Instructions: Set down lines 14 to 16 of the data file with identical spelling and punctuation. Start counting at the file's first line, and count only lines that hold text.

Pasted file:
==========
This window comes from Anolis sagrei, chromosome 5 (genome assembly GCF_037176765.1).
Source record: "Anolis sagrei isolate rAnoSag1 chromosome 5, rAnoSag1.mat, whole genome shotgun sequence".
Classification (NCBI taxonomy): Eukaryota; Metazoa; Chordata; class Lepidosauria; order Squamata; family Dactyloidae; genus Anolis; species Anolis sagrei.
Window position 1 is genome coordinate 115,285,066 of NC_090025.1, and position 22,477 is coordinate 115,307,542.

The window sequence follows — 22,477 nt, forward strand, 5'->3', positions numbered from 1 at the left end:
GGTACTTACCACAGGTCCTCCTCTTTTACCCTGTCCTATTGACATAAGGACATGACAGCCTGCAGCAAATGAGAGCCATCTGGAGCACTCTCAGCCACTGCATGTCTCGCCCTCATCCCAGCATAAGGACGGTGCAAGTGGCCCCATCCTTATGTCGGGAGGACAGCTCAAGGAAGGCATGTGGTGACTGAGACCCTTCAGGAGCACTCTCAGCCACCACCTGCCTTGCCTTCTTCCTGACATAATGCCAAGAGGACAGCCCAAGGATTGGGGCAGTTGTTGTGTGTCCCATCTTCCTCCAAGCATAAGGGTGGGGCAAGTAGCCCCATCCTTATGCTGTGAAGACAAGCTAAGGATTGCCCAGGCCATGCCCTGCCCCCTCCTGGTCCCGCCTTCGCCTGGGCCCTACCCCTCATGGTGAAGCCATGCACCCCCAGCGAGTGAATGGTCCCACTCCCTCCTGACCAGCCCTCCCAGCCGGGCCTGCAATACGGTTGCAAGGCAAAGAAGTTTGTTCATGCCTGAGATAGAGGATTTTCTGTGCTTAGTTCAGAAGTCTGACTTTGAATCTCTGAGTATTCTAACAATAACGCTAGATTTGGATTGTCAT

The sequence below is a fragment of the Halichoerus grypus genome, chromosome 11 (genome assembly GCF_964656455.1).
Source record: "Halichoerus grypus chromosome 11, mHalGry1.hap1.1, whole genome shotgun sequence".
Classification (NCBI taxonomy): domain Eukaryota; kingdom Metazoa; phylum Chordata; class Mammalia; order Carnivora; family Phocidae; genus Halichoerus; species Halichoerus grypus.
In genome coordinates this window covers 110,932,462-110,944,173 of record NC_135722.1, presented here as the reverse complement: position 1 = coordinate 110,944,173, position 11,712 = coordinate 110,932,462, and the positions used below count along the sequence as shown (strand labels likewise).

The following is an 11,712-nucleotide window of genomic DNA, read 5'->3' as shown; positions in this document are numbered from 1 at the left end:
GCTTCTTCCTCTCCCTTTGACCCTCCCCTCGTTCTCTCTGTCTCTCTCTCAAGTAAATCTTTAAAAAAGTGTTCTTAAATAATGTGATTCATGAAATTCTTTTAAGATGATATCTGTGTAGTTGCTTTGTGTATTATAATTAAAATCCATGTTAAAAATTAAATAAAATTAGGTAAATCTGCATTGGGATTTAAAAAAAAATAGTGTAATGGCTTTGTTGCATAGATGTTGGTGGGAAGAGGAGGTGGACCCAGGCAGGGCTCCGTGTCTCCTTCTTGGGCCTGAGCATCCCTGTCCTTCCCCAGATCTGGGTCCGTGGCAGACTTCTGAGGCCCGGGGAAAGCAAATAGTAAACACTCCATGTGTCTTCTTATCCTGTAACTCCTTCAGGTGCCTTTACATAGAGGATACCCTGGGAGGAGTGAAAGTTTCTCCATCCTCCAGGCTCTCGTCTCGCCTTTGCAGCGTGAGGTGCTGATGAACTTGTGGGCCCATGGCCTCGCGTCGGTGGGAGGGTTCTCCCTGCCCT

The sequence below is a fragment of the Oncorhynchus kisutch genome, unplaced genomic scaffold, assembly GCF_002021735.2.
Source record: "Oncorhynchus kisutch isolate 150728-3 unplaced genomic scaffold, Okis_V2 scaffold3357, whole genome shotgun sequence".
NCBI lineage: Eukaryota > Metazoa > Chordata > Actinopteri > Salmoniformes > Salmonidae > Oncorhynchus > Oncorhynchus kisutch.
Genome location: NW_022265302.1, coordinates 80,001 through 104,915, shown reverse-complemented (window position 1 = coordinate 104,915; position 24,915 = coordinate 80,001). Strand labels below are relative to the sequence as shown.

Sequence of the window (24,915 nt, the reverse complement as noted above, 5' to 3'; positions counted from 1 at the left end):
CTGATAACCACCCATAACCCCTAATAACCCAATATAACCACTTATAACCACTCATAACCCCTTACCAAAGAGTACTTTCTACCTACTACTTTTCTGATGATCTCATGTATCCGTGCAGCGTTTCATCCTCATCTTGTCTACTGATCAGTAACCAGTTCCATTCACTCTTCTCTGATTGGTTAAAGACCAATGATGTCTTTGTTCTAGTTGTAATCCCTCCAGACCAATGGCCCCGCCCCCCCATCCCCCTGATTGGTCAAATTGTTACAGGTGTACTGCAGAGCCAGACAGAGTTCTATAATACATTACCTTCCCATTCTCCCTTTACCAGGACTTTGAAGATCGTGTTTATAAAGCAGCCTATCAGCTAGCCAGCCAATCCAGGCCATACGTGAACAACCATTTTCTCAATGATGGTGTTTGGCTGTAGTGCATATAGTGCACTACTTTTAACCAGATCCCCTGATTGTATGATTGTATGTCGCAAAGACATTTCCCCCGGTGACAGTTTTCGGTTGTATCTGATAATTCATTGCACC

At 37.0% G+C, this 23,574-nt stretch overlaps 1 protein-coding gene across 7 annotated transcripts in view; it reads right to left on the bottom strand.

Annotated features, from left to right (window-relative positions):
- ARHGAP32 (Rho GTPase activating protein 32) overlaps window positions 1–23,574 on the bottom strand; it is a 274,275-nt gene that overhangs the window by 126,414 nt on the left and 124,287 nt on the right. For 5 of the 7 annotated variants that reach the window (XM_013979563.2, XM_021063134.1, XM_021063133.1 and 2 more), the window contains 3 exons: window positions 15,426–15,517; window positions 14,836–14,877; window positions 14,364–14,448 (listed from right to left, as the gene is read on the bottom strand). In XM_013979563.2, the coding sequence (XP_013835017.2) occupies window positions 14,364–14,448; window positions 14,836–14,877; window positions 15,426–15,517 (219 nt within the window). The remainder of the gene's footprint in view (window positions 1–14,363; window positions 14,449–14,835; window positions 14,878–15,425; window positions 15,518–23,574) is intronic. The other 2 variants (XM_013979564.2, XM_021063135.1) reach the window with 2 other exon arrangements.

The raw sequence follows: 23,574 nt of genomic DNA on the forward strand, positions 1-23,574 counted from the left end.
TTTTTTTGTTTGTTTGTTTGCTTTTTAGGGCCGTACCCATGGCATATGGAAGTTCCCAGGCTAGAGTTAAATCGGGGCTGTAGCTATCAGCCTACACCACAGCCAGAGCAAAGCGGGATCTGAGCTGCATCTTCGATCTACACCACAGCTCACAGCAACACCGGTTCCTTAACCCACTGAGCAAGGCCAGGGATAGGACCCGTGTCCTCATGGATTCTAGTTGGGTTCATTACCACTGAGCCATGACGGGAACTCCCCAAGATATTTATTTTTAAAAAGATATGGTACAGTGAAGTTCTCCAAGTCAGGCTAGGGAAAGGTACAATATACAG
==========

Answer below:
Source record: "Oncorhynchus kisutch isolate 150728-3 unplaced genomic scaffold, Okis_V2 scaffold3357, whole genome shotgun sequence".
NCBI lineage: Eukaryota > Metazoa > Chordata > Actinopteri > Salmoniformes > Salmonidae > Oncorhynchus > Oncorhynchus kisutch.
Genome location: NW_022265302.1, coordinates 80,001 through 104,915, shown reverse-complemented (window position 1 = coordinate 104,915; position 24,915 = coordinate 80,001). Strand labels below are relative to the sequence as shown.